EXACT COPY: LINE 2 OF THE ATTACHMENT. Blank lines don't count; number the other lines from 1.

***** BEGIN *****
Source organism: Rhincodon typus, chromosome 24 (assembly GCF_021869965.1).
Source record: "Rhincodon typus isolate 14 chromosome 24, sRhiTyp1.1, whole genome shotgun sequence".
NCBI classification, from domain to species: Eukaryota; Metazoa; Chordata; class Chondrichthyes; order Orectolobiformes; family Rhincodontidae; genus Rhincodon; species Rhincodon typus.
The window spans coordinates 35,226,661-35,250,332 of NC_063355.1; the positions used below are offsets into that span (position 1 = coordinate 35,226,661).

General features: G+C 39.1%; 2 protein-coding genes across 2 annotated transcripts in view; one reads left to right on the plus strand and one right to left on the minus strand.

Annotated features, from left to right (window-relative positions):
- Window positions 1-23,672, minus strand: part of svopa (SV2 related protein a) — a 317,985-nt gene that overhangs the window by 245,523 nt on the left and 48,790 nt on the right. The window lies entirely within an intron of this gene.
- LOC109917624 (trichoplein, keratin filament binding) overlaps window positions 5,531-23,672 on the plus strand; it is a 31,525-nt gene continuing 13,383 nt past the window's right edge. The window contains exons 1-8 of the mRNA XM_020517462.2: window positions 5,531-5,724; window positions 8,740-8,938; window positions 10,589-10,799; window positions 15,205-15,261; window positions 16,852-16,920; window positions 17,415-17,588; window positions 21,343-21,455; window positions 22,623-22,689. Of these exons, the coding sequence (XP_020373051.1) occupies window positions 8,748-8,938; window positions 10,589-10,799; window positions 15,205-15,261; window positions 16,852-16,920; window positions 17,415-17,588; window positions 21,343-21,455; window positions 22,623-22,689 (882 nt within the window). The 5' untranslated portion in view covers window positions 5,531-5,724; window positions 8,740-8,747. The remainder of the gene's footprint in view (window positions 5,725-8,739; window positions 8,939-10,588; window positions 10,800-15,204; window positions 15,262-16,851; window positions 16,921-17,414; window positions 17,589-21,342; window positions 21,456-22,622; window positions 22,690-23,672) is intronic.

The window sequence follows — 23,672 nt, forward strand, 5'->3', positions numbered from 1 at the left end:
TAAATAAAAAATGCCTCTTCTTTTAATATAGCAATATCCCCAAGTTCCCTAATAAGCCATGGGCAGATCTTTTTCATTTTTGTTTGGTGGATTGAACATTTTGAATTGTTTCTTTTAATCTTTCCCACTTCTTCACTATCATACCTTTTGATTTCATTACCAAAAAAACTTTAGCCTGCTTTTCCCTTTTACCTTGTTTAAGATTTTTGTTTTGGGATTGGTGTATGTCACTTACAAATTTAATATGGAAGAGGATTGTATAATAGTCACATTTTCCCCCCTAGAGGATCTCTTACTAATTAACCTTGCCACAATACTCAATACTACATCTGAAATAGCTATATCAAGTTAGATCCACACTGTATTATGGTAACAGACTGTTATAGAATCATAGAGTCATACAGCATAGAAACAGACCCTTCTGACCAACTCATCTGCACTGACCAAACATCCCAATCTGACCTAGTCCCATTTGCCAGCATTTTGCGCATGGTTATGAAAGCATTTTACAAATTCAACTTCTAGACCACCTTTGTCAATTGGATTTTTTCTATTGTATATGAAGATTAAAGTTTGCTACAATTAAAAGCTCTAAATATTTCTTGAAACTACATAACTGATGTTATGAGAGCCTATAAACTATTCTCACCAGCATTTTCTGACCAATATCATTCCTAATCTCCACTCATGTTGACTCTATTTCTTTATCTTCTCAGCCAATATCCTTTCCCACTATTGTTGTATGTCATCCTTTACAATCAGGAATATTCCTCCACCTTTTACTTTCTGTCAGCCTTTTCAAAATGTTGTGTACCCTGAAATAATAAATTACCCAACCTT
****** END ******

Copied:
Source record: "Rhincodon typus isolate 14 chromosome 24, sRhiTyp1.1, whole genome shotgun sequence".